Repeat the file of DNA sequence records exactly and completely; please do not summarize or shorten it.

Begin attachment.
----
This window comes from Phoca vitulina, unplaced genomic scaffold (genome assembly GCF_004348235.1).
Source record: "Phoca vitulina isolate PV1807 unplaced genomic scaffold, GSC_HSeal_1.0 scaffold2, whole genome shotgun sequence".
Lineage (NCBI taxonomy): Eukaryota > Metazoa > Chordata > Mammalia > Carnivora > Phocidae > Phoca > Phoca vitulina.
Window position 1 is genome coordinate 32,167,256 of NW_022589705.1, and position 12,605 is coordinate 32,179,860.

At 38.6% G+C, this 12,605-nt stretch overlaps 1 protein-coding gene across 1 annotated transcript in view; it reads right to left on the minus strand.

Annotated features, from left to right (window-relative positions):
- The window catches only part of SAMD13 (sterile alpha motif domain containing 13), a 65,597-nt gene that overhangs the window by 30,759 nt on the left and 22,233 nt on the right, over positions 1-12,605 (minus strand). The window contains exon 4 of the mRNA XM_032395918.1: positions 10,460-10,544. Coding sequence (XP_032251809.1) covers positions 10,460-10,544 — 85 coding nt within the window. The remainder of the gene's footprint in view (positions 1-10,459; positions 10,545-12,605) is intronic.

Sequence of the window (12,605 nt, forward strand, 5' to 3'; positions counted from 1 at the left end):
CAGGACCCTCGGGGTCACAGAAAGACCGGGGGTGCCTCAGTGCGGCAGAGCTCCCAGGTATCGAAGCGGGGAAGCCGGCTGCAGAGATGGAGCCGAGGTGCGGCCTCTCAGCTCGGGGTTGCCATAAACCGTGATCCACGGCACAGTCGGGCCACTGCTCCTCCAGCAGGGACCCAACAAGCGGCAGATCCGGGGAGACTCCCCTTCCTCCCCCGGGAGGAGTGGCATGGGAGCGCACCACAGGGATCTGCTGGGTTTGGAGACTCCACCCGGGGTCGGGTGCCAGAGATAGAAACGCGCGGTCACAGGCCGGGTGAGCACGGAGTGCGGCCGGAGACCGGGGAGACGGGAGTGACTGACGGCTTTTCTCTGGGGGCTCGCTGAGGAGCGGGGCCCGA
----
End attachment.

This window comes from Phoca vitulina, unplaced genomic scaffold (genome assembly GCF_004348235.1).
Source record: "Phoca vitulina isolate PV1807 unplaced genomic scaffold, GSC_HSeal_1.0 scaffold2, whole genome shotgun sequence".
Lineage (NCBI taxonomy): Eukaryota > Metazoa > Chordata > Mammalia > Carnivora > Phocidae > Phoca > Phoca vitulina.
Window position 1 is genome coordinate 32,167,256 of NW_022589705.1, and position 12,605 is coordinate 32,179,860.

At 38.6% G+C, this 12,605-nt stretch overlaps 1 protein-coding gene across 1 annotated transcript in view; it reads right to left on the minus strand.

Annotated features, from left to right (window-relative positions):
- The window catches only part of SAMD13 (sterile alpha motif domain containing 13), a 65,597-nt gene that overhangs the window by 30,759 nt on the left and 22,233 nt on the right, over positions 1-12,605 (minus strand). The window contains exon 4 of the mRNA XM_032395918.1: positions 10,460-10,544. Coding sequence (XP_032251809.1) covers positions 10,460-10,544 — 85 coding nt within the window. The remainder of the gene's footprint in view (positions 1-10,459; positions 10,545-12,605) is intronic.

Sequence of the window (12,605 nt, forward strand, 5' to 3'; positions counted from 1 at the left end):
CAGGACCCTCGGGGTCACAGAAAGACCGGGGGTGCCTCAGTGCGGCAGAGCTCCCAGGTATCGAAGCGGGGAAGCCGGCTGCAGAGATGGAGCCGAGGTGCGGCCTCTCAGCTCGGGGTTGCCATAAACCGTGATCCACGGCACAGTCGGGCCACTGCTCCTCCAGCAGGGACCCAACAAGCGGCAGATCCGGGGAGACTCCCCTTCCTCCCCCGGGAGGAGTGGCATGGGAGCGCACCACAGGGATCTGCTGGGTTTGGAGACTCCACCCGGGGTCGGGTGCCAGAGATAGAAACGCGCGGTCACAGGCCGGGTGAGCACGGAGTGCGGCCGGAGACCGGGGAGACGGGAGTGACTGACGGCTTTTCTCTGGGGGCTCGCTGAGGAGCGGGGCCCGA